Many people call my office asking for a Will. They don't know for sure what a Will does for them. They know that they need one, because they heard it or read it somewhere! Do they need one? Maybe or maybe not. Yes, it's a good idea to have one but the Will may not achieve what they are thinking it will do for them. If they are married and co-own all assets with their spouse, everything will go to the surviving spouse without needing a Will. Having a Will does not, necessarily, avoid probate (court process), which surprises many people. Having a Will does not provide asset protection, either. Having a Will is not a plan that will protect you and your family.
If your spouse needs care and you cannot provide it and your spouse ends up needing private care, or being in an assisted living or nursing home, you are paying out $4,000 to $10,000 a month. Can you afford to keep up paying that monthly fee and pay your own household expenses? Do your children have extra income to pay for you, for example, $4,000 to $10,000 a month? It is highly unlikely! What if you have dementia and cannot take care of your finances, will a Will help your family or loved ones take care of your legal and financial matters? No! Absolutely not!
So, the question is not what a Will costs, but will it do what you need it or want it to do for you and your family? Thus, thinking in terms of doing one document, for example, a Will, it is very unlikely to provide you with what you may need. A plan, a well thought out plan, is more likely to help and protect you and your family in case of incapacity or death.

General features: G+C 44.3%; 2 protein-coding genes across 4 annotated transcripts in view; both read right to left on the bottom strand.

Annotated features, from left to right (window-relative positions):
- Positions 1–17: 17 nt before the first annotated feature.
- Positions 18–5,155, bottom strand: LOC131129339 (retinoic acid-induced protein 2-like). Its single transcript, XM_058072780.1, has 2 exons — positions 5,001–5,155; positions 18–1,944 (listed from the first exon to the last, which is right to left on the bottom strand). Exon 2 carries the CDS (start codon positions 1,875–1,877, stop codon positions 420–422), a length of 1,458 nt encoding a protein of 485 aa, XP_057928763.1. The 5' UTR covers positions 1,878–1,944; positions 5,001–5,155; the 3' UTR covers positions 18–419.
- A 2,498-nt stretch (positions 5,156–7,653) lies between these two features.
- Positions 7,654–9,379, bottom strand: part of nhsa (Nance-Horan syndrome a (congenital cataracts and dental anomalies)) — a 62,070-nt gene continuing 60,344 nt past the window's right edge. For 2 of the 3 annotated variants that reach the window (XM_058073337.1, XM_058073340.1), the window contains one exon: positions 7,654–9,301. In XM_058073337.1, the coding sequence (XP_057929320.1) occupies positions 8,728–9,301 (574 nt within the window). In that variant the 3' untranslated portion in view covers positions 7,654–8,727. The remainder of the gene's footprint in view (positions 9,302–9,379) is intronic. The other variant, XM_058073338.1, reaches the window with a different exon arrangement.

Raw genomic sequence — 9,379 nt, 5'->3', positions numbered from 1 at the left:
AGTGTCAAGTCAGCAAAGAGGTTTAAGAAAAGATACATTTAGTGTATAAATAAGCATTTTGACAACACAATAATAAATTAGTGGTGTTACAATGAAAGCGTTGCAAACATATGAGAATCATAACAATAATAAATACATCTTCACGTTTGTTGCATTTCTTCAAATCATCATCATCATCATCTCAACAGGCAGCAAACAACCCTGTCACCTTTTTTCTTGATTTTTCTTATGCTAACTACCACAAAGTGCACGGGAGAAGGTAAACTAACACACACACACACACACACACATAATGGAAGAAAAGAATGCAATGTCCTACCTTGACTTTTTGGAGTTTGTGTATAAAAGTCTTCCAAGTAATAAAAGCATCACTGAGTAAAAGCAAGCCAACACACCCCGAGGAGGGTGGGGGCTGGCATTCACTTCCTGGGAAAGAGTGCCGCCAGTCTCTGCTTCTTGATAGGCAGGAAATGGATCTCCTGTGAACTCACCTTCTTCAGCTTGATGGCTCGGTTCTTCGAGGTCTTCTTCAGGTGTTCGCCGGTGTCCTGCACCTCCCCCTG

You may think that attorneys want to charge more by drafting more documents. That is not true! If you have a document, the attorney is doing you a disservice by not advising of how incomplete your plan is and how you are leaving yourself exposed to liability and unexpected life circumstances, like being diagnosed with Alzheimer's or Parkinson's and needing long term care, which you may not be financially strong to pay for in the future. Plus, if you have an attorney draft only a Will and, for example, you have no Power of Attorney, your family will end up paying more to do a guardianship if you become incapacitated or unable to handle your affairs. They will have to pay attorneys' fees, examining committee fees (to determine your capacity), court filing feels, accounting fees for annual reporting, auditing fees, etc.
The real question is what's the low cost of having a Will prepared now versus what it will actually cost you and your family later on in terms of time and expenses in legal proceedings to help you for those events that you never thought it would happen to you!
We are here to advise and counsel you to make sure you understand the pros and cons of your decisions. If you want to protect yourself and your family, call me at 239-529-8731 to help you prepare a plan that will work!